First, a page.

NEW ORLEANS — A lawyer for a white police officer who shot and killed a black man about three years ago after a foot chase argued Tuesday to an appeals court that his client should be protected by federal immunity. But state prosecutors disagreed, saying the case never should have been dismissed by a lower court.
The 5th Circuit Court of Appeals heard arguments in the case of Charles Kleinert, an Austin police officer working with an FBI task force investigating bank robberies when he encountered Larry Jackson Jr on July 26, 2013. Court records say Jackson tried to enter a bank that was closed, saying he wanted to make a withdrawal. Kleinert was inside, and bank employees who talked to Jackson told Kleinert he lied about his identity.
Kleinert went out to investigate and after a short conversation, Jackson ran off. Kleinert gave chase. When he caught up to Jackson, a struggle ensued and Jackson was shot in the back of the neck and died.
Kleinert’s team have argued that the shooting was the result of an accidental discharge and that Kleinert should be granted immunity, under a more than 100-year-old court ruling protecting federal officers from state prosecution if they were carrying out their duties in a reasonable and proper manner. The protection doesn’t shield all acts by federal law enforcement, but it does create a different, and what many consider a more forgiving, standard for their conduct than state law.
Prosecutors said he acted recklessly, used excessive force, and that at the moment Jackson ran, Kleinert had no reason under federal law to chase him so he couldn’t have been acting in his capacity as a federal officer and thus not entitled to the immunity.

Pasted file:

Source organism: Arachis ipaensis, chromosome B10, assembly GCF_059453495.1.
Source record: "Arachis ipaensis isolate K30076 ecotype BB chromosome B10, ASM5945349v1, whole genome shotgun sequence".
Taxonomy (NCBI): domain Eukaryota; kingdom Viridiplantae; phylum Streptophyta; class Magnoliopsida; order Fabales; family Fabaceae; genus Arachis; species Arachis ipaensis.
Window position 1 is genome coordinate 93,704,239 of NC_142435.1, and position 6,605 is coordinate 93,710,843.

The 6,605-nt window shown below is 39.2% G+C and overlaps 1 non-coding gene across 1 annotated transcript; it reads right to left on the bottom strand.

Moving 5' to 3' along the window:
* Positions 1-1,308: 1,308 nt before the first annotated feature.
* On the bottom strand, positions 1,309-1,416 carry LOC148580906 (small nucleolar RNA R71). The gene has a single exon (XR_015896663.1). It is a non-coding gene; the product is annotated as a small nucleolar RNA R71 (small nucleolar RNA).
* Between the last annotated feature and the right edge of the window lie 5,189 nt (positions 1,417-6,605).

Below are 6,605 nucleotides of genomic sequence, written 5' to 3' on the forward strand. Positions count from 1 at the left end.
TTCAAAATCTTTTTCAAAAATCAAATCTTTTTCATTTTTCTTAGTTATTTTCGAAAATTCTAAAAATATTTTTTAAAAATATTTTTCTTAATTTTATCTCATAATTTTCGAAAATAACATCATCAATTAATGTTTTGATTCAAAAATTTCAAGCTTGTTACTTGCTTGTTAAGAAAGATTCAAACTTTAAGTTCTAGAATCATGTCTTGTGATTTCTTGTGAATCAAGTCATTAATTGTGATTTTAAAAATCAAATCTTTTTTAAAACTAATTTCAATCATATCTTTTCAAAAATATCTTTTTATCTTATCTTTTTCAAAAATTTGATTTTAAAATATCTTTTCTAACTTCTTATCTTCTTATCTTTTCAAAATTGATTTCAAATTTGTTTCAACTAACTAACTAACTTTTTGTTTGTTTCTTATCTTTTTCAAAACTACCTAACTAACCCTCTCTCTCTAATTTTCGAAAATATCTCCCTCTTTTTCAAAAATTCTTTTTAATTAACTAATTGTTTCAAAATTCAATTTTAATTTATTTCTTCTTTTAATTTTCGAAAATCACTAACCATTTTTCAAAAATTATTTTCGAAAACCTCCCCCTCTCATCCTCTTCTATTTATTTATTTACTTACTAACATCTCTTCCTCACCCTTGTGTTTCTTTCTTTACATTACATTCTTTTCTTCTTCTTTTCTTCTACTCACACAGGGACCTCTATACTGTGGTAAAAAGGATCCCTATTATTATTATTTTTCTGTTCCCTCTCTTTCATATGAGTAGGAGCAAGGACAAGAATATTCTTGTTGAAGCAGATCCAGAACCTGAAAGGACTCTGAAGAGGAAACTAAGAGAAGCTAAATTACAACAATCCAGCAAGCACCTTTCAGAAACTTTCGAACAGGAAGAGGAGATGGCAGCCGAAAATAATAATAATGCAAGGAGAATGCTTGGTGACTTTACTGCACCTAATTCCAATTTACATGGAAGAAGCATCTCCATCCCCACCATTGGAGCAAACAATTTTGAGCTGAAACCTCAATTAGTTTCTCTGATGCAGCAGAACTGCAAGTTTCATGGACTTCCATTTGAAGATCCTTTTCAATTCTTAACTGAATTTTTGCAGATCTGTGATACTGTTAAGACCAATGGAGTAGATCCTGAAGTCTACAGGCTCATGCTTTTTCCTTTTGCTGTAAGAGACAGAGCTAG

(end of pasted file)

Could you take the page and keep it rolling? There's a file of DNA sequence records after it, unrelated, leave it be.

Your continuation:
A Texas grand jury indicted Kleinert for manslaughter in May 2014. Before the case went to trial, a federal judge dismissed it, citing the immunity clause. The state appealed to the 5th Circuit.
In front of a three-judge panel Tuesday, Kleinert’s lawyer, Randy T. Leavitt argued that it was clear that Kleinert was acting as a federal officer and thus should be protected by the immunity ruling.
“He went back to the bank as a task force officer,” Leavitt said, noting that Kleinert was there to pick up a surveillance video as part of an investigation into the bank’s robbery.
But Travis County assistant district attorney Rosa Theofanis called on the judges to overturn the lower court’s verdict.
“The district court erred in dismissing the case,” said Theofanis, suggesting it had gone out of its purview to decide facts of the case that were still in dispute. She also challenged whether the case should have ever been moved from state court to federal court.
At one point, Judge Jennifer Walker Elrod questioned whether Kleinert’s striking of Jackson was “reasonable” and raised questions about how the point-blank shot to the back of Jackson’s head could have happened.
That sparked one of the hearing’s most interesting moments in which Leavitt re-enacted the shooting, describing how Kleinert grabbed Jackson’s shirt and then when Jackson turned, both fell together.
“He didn’t know whether this fleeing fellow was armed or not,” Leavitt said. “They trip and fall and as he does, the gun discharges.”
The hearing comes at a time of intense focus across the country on police treatment of minority suspects with many in the black community demanding more oversight and prosecutions of police killings.
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